YOUR HEALTH: Correcting cataract surgeries

ST LOUIS – Your eyesight is precious, though not always precise.

Cataract surgery can fix the sight impairment for most patients, but 3 percent of those patients suffer from a side effect that may not go away on its own. This side effect is normal even if the surgery is performed correctly.

"Six or seven years ago, I noticed that I was having a lot of trouble driving at night," said 39-year old Sarah Hickey, the mom to two active little guys.

She has no time right now to slow down. Eye trouble was the last thing she expected.

Doctors diagnosed Sarah with cataracts, a clouding of the lens of the eye. Sarah opted for surgery to remove them, but within a few days she noticed a problem in one of them.

"I almost immediately had a shadow that developed on the lower corner of my eye."

Doctor Arsham Sheybani, an eye specialist at Washington University in St. Louis, says this side effect goes away for most patients, but not all.

"The way the light bends there casts a shadow on the retina, but then patients perceive this as a crescent shadow toward the side," said Dr. Sheybani.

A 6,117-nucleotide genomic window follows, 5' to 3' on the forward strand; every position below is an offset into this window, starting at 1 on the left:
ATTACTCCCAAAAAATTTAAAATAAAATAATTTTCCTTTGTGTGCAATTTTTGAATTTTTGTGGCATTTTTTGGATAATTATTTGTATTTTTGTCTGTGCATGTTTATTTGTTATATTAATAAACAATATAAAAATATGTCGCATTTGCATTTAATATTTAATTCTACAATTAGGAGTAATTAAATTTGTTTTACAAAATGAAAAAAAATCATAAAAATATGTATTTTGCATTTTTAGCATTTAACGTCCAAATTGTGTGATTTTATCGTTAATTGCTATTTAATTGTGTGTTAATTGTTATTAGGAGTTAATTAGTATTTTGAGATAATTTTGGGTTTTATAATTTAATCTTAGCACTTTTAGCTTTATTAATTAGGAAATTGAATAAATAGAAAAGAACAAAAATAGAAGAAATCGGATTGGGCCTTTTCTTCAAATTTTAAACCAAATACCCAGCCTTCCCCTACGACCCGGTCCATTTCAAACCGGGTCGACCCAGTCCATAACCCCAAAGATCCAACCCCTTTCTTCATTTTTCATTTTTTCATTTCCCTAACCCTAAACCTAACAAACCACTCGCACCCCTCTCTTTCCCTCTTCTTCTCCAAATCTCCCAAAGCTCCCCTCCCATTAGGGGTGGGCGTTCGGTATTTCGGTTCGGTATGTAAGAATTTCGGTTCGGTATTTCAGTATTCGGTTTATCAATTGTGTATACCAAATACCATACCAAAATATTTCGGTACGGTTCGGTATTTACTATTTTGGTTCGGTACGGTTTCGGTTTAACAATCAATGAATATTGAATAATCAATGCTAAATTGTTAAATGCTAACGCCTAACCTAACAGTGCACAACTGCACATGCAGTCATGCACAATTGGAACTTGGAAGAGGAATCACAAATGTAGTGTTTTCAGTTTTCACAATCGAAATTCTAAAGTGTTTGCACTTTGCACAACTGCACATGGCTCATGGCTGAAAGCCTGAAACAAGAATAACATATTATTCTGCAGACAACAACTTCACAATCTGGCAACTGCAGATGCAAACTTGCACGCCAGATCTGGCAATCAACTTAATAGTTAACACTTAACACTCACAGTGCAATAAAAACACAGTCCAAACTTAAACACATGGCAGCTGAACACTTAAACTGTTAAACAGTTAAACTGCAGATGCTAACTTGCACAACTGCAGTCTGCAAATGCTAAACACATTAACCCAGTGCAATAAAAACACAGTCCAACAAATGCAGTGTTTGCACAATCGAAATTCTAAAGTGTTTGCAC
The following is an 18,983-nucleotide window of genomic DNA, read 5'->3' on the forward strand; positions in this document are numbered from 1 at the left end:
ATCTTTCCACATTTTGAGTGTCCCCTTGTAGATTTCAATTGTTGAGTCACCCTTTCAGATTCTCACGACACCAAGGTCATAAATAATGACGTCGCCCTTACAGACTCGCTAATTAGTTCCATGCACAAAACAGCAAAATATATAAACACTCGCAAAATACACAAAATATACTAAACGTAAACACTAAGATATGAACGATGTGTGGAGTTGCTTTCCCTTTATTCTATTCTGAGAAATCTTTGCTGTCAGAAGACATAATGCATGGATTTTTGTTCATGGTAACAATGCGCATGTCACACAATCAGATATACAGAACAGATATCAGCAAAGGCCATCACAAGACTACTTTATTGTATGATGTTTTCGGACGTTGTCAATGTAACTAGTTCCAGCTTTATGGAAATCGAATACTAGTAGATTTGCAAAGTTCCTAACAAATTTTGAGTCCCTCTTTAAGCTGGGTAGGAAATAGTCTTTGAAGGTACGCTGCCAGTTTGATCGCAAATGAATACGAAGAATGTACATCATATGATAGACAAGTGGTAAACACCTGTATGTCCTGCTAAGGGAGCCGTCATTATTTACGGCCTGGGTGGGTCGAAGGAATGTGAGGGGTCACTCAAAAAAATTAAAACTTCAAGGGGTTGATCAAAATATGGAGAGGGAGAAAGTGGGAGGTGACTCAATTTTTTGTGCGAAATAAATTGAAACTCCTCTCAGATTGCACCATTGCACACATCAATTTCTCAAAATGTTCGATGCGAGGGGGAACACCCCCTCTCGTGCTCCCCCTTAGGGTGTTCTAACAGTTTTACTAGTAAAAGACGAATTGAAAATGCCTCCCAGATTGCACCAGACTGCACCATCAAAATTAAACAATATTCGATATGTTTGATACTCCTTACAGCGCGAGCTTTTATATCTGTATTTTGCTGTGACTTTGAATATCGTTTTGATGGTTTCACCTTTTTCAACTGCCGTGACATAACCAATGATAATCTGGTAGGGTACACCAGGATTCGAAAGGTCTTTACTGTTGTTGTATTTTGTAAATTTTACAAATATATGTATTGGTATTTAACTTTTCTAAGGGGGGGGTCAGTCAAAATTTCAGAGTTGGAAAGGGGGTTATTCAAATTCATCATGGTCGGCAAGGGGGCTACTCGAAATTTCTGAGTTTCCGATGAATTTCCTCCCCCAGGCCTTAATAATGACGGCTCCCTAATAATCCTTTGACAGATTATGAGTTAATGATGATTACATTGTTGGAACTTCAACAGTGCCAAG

New glasses didn't help Sarah. Neither did a re-positioning of the lens.

That`s when Doctor Sheybani devised a new procedure, he describes as an optic truncation.

"What we do is we start with a really small incision," he said.

Using tiny instruments, Doctor Sheybani lifted the lens up.

"With very, very small scissors we cut the part of the lens that I thought was causing the light to bend abnormally."

Then surgeons put Sarah's lens back into place. The entire procedure took ten minutes.

"When we took the patch off the next day, immediately there was no shadow," she said.

Doctor Sheybani says he and his colleagues performed the shaving procedure more than a year ago and Sarah has had no problem with her lens since that time.

CAUSES & TREATMENTS:  Cataracts occur due to the buildup of protein in the lens of the eye. Most of the time, cataracts can be corrected with glasses or contact lenses, but if the prescription doesn’t lead to any results, cataract surgery may be recommended. Cataract surgery is the most common surgical procedure in the U.S. with more than 3 million Americans receiving it each year.

The three types of cataracts that exist are:

  • Subcapsular cataract, which occurs in the back of the lens
  • Nuclear cataract, that forms in the deep in the central zone of the lens, and
  • Cortical cataract, characterized by starting in the periphery of the lens and working their way to the center

This condition affects more than 22 million Americans over the age of 40.

(Source: http://www.webmd.com/eye-health/cataracts/what-are-cataracts#1, http://www.allaboutvision.com/conditions/cataracts.htm & Dr. Arsham Sheybani)

If this story has impacted your life or prompted you or someone you know to seek or change treatments, please let us know by contacting Jim Mertens at jim.mertens@wqad.com or Marjorie Bekaert Thomas at mthomas@ivanhoe.com.